Google patents new 'continuous' touchscreen gesture technique

Touchscreens are a step up from keyboards for interfacing with mobile devices, but they're still not as easy to use as they could be. Voice recognition technology is one way to go, but for many tasks, a direct approach is more efficient, and Google has patented a new gesture that'll make searching nearly effortless.

Google's idea is simple, straightforward, and effective. Whenever you draw a lowercase letter "g" on a touchscreen with your finger, the OS will perk up and get ready to search. Then, just continue your drawing and circle whatever text you want more info on, lift your finger off the screen, and poof, Google search initiated!

googlegesturepatent2.jpg

Several other options are suggested in the patent, including other letters for other search engines (like a "w" for Wikipedia), or using an "s" gesture to call up a menu of options. We should point out that similar sorts of gestures (using mice) have been around for ages, but touchscreen gestures have been constrained to much simpler movements like swipes and pinches and spins. Drawing out entire letters in lieu of a keyboard is probably never going to make sense for text entry, but combining single letters with simple gestures seems like it offers a good compromise between providing the OS with the detailed information it needs to know what you want, and you having the patience to give it that info.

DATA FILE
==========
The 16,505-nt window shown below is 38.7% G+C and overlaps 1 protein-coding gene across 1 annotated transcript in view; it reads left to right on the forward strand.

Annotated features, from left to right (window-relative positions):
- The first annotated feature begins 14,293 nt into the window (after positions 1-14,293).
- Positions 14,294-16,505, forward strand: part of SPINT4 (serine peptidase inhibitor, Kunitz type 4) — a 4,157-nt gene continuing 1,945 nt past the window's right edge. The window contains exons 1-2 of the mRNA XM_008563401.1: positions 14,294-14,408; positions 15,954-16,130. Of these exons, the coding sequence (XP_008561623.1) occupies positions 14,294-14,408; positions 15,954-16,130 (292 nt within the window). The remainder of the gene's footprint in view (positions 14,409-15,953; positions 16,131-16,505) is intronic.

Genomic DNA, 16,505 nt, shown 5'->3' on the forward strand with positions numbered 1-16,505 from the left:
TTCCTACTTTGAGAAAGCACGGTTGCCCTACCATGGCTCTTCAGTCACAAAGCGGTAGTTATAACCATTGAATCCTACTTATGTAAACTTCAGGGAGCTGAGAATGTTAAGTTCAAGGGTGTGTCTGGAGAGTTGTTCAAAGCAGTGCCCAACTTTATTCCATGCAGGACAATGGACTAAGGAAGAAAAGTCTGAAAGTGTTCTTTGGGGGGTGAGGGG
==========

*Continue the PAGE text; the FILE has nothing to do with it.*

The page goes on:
This is just a patent, and there's no indication when (or if) Google might turn these gestures into part of Android or anything else. But it seems like such a simple and straightforward idea, if Google doesn't make it happen soon, some third party probably will instead.

Patently Apple, via Electronista

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